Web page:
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J Neurooncol. 2018 Dec;140(3):497-507. doi: 10.1007/s11060-018-2979-1. Epub 2018 Aug 21.

Oxaliplatin disrupts pathological features of glioma cells and associated macrophages independent of apoptosis induction.

Author information

1
Department of Neurosurgery, University of Maryland School of Medicine, Baltimore, MD, 21201, USA.
2
University of Maryland Marlene and Stewart Greenebaum Comprehensive Cancer Center, Baltimore, MD, 21201, USA.
3
Center for Vascular and Inflammatory Diseases, University of Maryland School of Medicine, Baltimore, MD, 21201, USA.
4
Department of Microbiology and Immunology, University of Maryland School of Medicine, Baltimore, MD, 21201, USA.
5
Research and Development Service, U.S. Department of Veterans Affairs, Veterans Affairs Maryland Health Care System, Baltimore, MD, 21201, USA.
6
University of Maryland Marlene and Stewart Greenebaum Comprehensive Cancer Center, Baltimore, MD, 21201, USA. jwinkles@som.umaryland.edu.
7
Center for Vascular and Inflammatory Diseases, University of Maryland School of Medicine, Baltimore, MD, 21201, USA. jwinkles@som.umaryland.edu.
8
Department of Surgery, University of Maryland School of Medicine, 800 West Baltimore Street, Baltimore, MD, 21201, USA. jwinkles@som.umaryland.edu.

Abstract

INTRODUCTION:

Emerging evidence suggests that effective treatment of glioblastoma (GBM), the most common and deadly form of adult primary brain cancer, will likely require concurrent treatment of multiple aspects of tumor pathobiology to overcome tumor heterogeneity and the complex tumor-supporting microenvironment. Recent studies in non-central nervous system (CNS) tumor cells have demonstrated that oxaliplatin (OXA) can induce multi-faceted anti-tumor effects, in particular at drug concentrations below those required to induce apoptosis. These findings motivated re-investigation of OXA for the treatment of GBM.

METHODS:

The effects of OXA on murine KR158 and GL261 glioma cells including cell growth, cell death, inhibition of signal transducer and activator of transcription (STAT) activity, O-6-methylguanine-DNA methyltransferase (MGMT) expression, and immunogenic cell death (ICD) initiation, were evaluated by cytotoxicity assays, Western blot analysis, STAT3-luciferase reporter assays, qRT-PCR assays, and flow cytometry. Chemical inhibitors of endoplasmic reticulum (ER) stress were used to investigate the contribution of this cell damage response to the observed OXA effects. The effect of OXA on bone marrow-derived macrophages (BMDM) exposed to glioma conditioned media (GCM) was also analyzed by Western blot analysis.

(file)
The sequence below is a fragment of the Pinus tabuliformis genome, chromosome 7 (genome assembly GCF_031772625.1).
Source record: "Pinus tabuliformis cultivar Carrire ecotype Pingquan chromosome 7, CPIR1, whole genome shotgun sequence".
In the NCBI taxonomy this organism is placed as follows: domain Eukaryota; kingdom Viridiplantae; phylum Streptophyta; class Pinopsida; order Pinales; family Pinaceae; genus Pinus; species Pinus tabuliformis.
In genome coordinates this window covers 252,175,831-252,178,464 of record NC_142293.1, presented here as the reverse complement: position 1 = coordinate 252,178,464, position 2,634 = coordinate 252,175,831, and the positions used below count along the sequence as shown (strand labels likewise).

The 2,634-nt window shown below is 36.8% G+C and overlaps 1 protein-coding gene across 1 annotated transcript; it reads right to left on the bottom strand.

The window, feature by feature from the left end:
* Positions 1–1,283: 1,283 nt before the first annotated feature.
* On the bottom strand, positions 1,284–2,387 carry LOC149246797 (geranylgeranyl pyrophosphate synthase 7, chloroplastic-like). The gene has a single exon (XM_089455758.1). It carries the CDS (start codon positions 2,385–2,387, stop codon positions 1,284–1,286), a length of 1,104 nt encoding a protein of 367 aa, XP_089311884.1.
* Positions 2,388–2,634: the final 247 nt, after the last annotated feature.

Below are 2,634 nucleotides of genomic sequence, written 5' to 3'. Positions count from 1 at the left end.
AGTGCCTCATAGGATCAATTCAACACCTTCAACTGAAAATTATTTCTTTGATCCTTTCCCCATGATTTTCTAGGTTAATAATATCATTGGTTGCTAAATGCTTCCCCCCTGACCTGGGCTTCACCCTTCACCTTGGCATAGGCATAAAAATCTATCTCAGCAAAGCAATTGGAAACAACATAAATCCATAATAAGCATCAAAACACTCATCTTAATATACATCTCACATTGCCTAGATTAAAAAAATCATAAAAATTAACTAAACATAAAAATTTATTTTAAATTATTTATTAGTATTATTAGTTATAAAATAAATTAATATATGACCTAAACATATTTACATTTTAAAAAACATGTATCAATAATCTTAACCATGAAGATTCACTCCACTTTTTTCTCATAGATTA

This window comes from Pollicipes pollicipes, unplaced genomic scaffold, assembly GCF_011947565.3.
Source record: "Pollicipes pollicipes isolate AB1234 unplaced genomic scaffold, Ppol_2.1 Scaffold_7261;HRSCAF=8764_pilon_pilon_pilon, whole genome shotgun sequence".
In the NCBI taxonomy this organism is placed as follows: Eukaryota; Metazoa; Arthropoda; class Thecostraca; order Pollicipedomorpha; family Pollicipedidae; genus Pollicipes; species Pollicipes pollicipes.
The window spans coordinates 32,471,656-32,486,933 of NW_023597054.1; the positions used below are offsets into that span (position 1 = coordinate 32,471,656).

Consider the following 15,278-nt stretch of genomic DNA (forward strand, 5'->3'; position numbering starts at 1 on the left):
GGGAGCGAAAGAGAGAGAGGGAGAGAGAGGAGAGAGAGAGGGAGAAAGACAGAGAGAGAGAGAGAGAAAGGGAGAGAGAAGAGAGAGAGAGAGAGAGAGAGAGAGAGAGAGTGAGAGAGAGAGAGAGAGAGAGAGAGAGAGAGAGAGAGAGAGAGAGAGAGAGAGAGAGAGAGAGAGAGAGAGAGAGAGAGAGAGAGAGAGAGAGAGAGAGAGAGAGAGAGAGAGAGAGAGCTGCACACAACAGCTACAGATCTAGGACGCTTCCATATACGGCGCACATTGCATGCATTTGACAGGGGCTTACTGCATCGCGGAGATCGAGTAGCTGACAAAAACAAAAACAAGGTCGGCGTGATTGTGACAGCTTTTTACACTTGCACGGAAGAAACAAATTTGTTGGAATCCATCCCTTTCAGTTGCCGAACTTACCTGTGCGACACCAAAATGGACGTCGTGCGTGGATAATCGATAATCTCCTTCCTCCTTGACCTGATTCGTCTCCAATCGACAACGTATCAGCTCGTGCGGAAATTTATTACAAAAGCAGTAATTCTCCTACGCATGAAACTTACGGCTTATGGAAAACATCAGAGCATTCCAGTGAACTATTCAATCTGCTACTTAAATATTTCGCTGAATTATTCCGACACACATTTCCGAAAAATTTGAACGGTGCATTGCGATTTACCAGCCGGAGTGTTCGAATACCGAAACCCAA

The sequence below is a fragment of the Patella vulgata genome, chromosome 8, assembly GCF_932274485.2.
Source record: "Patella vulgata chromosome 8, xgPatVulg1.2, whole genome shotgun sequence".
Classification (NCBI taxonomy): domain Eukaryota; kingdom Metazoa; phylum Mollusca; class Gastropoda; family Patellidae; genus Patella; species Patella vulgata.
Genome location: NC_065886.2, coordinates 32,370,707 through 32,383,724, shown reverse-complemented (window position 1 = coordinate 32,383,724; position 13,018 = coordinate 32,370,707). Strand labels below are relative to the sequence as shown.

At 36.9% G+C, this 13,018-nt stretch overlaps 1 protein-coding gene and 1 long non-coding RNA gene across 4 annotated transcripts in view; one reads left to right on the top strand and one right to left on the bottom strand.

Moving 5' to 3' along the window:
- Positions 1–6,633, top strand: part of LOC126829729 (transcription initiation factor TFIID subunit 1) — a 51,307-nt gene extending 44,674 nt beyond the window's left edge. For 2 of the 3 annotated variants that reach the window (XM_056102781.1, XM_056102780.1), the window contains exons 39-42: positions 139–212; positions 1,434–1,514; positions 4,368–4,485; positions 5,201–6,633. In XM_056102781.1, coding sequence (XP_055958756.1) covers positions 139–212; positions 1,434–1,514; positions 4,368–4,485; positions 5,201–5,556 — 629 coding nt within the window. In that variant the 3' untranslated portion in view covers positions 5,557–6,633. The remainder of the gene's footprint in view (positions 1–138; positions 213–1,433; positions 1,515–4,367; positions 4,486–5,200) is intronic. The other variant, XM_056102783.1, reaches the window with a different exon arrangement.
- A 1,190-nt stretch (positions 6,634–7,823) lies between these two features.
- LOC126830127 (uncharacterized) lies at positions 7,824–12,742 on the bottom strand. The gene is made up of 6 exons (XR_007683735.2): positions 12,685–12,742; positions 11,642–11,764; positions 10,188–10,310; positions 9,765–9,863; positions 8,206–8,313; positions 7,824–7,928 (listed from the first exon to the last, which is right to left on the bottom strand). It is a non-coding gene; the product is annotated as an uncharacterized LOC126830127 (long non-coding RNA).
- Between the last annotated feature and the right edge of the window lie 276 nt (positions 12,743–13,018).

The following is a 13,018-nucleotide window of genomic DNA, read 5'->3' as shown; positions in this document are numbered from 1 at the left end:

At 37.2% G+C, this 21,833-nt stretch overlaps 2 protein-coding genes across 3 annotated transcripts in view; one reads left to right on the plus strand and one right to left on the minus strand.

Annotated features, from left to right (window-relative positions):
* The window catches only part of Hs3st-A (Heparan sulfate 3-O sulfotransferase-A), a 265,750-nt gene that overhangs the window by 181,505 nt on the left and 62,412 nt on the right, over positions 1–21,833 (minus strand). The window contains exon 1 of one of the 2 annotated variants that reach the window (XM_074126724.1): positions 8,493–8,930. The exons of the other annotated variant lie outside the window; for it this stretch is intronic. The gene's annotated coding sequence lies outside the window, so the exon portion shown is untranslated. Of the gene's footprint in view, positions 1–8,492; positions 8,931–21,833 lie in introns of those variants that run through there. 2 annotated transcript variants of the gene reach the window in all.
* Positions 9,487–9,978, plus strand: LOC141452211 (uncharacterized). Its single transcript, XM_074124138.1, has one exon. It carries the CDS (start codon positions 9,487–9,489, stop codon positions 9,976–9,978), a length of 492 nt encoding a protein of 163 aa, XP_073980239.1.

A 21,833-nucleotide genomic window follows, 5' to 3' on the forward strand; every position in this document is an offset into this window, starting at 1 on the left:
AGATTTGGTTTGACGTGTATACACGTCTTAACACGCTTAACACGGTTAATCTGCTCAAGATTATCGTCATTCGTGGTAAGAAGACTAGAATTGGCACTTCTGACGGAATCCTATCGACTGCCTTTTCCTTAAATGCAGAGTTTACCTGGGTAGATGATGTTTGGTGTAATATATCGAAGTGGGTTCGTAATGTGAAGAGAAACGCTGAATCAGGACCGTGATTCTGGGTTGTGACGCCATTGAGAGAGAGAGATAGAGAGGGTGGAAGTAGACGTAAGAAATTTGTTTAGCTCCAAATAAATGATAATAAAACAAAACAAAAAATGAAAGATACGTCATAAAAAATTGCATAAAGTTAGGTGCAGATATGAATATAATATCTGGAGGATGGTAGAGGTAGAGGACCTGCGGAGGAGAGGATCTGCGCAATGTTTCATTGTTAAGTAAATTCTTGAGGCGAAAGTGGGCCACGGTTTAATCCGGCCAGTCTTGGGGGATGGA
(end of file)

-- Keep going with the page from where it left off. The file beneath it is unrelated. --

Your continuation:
RESULTS:

We identified the OXA concentration threshold for induction of apoptosis and from this determined the drug dose and treatment period for sub-cytotoxic treatments of glioma cells. Under these experimental conditions, OXA reduced STAT3 activity, reduced MGMT levels and increased temozolomide sensitivity. In addition, there was evidence of immunogenic cell death (elevated EIF2α phosphorylation and calreticulin exposure) following prolonged OXA treatment. Notably, inhibition of ER stress reversed the OXA-mediated inhibition of STAT3 activity and MGMT expression in the tumor cells. In BMDMs exposed to GCM, OXA also reduced levels of phosphorylated STAT3 and decreased expression of Arginase 1, an enzyme known to contribute to pro-tumor functions in the tumor-immune environment.

CONCLUSIONS:

OXA can induce notable multi-faceted biological effects in glioma cells and BMDMs at relatively low drug concentrations. These findings may have significant therapeutic relevance against GBM and warrant further investigation.

KEYWORDS:

Endoplasmic reticulum stress; Glioblastoma; Glioma; MGMT; Oxaliplatin; STAT3

PMID:
30132163
PMCID:
PMC6580860
DOI:
10.1007/s11060-018-2979-1
[Indexed for MEDLINE]
Free PMC Article

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